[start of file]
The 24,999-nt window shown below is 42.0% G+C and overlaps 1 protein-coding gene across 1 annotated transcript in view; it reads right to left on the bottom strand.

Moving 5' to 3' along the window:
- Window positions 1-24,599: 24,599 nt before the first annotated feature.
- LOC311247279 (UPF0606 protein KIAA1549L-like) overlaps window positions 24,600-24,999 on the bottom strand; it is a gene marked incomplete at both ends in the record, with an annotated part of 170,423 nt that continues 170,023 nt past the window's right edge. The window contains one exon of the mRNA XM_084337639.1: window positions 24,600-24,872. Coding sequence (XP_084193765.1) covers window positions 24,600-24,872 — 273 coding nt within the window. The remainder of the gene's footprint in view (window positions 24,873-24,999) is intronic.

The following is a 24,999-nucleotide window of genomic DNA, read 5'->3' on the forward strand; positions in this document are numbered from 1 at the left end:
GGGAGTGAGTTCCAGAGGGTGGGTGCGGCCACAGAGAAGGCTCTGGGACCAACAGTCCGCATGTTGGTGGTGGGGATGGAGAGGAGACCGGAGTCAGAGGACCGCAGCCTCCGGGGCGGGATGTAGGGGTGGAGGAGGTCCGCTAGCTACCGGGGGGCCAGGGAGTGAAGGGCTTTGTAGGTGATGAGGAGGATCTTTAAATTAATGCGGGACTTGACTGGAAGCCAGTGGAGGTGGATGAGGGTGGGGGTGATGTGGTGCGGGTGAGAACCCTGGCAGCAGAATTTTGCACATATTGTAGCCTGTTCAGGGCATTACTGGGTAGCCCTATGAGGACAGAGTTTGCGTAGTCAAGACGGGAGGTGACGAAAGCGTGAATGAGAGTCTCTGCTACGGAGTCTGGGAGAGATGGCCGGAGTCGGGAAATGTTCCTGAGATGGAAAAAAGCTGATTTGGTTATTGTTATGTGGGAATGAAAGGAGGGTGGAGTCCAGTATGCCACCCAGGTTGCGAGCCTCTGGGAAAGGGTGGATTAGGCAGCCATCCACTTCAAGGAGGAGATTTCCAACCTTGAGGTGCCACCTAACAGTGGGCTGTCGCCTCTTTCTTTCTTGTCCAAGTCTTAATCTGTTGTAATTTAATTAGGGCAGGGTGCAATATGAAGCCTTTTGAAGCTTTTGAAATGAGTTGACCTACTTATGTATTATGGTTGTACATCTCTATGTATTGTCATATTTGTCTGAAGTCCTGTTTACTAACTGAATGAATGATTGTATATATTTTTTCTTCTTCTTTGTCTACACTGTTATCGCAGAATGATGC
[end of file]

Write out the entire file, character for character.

The 24,999-nt window shown below is 42.0% G+C and overlaps 1 protein-coding gene across 1 annotated transcript in view; it reads right to left on the bottom strand.

Moving 5' to 3' along the window:
- Window positions 1-24,599: 24,599 nt before the first annotated feature.
- LOC311247279 (UPF0606 protein KIAA1549L-like) overlaps window positions 24,600-24,999 on the bottom strand; it is a gene marked incomplete at both ends in the record, with an annotated part of 170,423 nt that continues 170,023 nt past the window's right edge. The window contains one exon of the mRNA XM_084337639.1: window positions 24,600-24,872. Coding sequence (XP_084193765.1) covers window positions 24,600-24,872 — 273 coding nt within the window. The remainder of the gene's footprint in view (window positions 24,873-24,999) is intronic.

The following is a 24,999-nucleotide window of genomic DNA, read 5'->3' on the forward strand; positions in this document are numbered from 1 at the left end:
GGGAGTGAGTTCCAGAGGGTGGGTGCGGCCACAGAGAAGGCTCTGGGACCAACAGTCCGCATGTTGGTGGTGGGGATGGAGAGGAGACCGGAGTCAGAGGACCGCAGCCTCCGGGGCGGGATGTAGGGGTGGAGGAGGTCCGCTAGCTACCGGGGGGCCAGGGAGTGAAGGGCTTTGTAGGTGATGAGGAGGATCTTTAAATTAATGCGGGACTTGACTGGAAGCCAGTGGAGGTGGATGAGGGTGGGGGTGATGTGGTGCGGGTGAGAACCCTGGCAGCAGAATTTTGCACATATTGTAGCCTGTTCAGGGCATTACTGGGTAGCCCTATGAGGACAGAGTTTGCGTAGTCAAGACGGGAGGTGACGAAAGCGTGAATGAGAGTCTCTGCTACGGAGTCTGGGAGAGATGGCCGGAGTCGGGAAATGTTCCTGAGATGGAAAAAAGCTGATTTGGTTATTGTTATGTGGGAATGAAAGGAGGGTGGAGTCCAGTATGCCACCCAGGTTGCGAGCCTCTGGGAAAGGGTGGATTAGGCAGCCATCCACTTCAAGGAGGAGATTTCCAACCTTGAGGTGCCACCTAACAGTGGGCTGTCGCCTCTTTCTTTCTTGTCCAAGTCTTAATCTGTTGTAATTTAATTAGGGCAGGGTGCAATATGAAGCCTTTTGAAGCTTTTGAAATGAGTTGACCTACTTATGTATTATGGTTGTACATCTCTATGTATTGTCATATTTGTCTGAAGTCCTGTTTACTAACTGAATGAATGATTGTATATATTTTTTCTTCTTCTTTGTCTACACTGTTATCGCAGAATGATGC